By this class, students should have completed their figure, written their methods, and had their methods followed. Usually only about 50 percent are actually there, but they're coming along.
The main purpose of this class, is to practice comparing the two figures, separating observations from inferences, and organizing RESULTS and DISCUSSION sections. For this purpose, I have collected together many examples of figures from previous semesters that they can practice on.
I've looked for a long time for an accessible reading for students to discuss the idea that observation and inference are inextricably linked. I've used an article by Fodor which was OK, but too high level. And several other things that were contextualized, but the context was too distracting. There was a nice section in Rudwick's Great Devonian Controversy that might work, but I worry that the context will still be too distracting. Instead, for the past couple of years, I've asked students to do a pre-class activity where they provide an example of an observation and inference. This has worked pretty well to get them thinking in the right direction.
I've learned to provide a little therapy up front to students before we do the practice activity. There's nothing like suddenly discovering all of the factors you never realized to control or document. Some students panic that they need to redo their figure or rewrite their methods. So I remind them that a primary purpose of the activity is to help them learn this stuff and it's OK that they didn't know it beforehand. And that if they did, we wouldn't need to do it in the first place. But it drives home the need to actually try methods out before you use them, a lesson which I hope they carry forward to their Proposals.
For the activity, I have them start to compare the figures. I ask them to remember the Writing from Experience activity: to start out just making a list of things they notice. Many students want to jump forward to conclusions like "It's a different tree" and I ask them to back up and indicate what they can see that allows them to draw that conclusion. I wander through the room answering questions and looking at what students are recording. Then I ask them to begin to separate observations from inferences and to identify factors or variables that were different.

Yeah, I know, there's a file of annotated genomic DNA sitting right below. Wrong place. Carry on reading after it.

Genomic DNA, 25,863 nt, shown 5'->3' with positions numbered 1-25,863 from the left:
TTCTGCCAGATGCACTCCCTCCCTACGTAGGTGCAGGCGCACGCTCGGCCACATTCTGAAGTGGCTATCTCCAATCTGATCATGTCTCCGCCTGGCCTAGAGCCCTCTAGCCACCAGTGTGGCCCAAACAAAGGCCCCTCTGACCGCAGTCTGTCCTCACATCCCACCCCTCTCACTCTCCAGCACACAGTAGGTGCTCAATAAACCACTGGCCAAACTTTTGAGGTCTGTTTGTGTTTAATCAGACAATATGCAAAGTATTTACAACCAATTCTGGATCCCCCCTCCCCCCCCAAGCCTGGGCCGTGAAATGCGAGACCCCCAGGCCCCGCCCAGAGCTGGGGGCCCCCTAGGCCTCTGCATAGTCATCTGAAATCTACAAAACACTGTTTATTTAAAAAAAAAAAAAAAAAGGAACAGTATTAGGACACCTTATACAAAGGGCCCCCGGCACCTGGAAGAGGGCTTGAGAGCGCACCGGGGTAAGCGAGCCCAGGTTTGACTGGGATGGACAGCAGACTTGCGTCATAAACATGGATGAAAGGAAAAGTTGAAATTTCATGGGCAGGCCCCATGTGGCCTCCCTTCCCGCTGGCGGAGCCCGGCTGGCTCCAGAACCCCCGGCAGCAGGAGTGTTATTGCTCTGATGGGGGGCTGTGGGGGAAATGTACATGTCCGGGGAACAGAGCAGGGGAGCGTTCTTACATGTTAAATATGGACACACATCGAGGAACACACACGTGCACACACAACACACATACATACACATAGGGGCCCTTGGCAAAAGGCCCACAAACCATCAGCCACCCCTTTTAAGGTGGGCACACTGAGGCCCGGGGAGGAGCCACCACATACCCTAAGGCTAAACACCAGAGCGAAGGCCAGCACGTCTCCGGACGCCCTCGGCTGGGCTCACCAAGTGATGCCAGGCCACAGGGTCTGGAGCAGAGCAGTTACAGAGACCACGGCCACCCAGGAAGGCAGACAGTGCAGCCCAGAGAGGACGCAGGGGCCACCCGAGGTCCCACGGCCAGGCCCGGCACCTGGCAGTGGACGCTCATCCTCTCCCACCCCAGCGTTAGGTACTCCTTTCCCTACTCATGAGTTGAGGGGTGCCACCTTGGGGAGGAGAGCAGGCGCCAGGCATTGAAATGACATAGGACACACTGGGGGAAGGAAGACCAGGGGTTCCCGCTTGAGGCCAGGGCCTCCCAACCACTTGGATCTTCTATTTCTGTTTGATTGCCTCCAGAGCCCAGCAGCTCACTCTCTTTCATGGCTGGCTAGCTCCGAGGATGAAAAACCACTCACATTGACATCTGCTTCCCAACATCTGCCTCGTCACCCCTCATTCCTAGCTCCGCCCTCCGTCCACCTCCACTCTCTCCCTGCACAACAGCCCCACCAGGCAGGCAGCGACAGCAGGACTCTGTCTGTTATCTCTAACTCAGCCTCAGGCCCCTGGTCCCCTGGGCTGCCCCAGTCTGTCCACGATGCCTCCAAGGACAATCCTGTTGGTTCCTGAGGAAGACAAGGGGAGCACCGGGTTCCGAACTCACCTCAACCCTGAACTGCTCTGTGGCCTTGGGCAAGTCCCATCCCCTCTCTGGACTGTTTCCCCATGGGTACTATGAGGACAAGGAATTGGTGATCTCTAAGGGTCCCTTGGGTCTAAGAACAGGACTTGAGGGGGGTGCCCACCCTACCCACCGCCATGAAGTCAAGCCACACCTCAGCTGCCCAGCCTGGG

I provide some scaffolding along the way. First, after making a list of observations, I encourage them to try to separate their list into observations and inferences. And to try to organize the observations into an outline that presents them systematically: I ask them to recall the narrative-to-exposition activity where we came up with categories and organized their activities using a framework other than time. Many students default to organizing around what they noticed first. Or what was the "most noticeable" difference, so I caution against these.
I also caution against making judgments: the goal is not to assign blame or say that differences are caused by errors — or to speculate about what might have happened or would happen under different future circumstances. But rather to simply observe differences and identify factors dispassionately. This is really hard.
Eventually, I ask them to present the two figures they compared side-by-side and give a quick presentation of first, just differences, and then the factors that they identified. And then I invite the other students to find other differences they might have missed. If the class is small enough, I encourage everyone to present, but frequently the class is large enough that there really isn't time. I try to gently point out when they're describing inferences rather than observations. Or making judgments.
As we go through, I often take a few minutes to show them how to use ImageJ to collect data about differences: to measure items and to compare colors. And to emphasize that there is an immense amount of data available in the figures.
Before the end of class, I remind them that their rough drafts are due next week and that they should come to class ready to present their findings and to take notes of any feedback from the class that they can use to improve their analysis. I point out that I will start commenting on their rough drafts as soon as the next class ends and that I can give much better and more useful feedback if their manuscript is complete and as good as they can make it.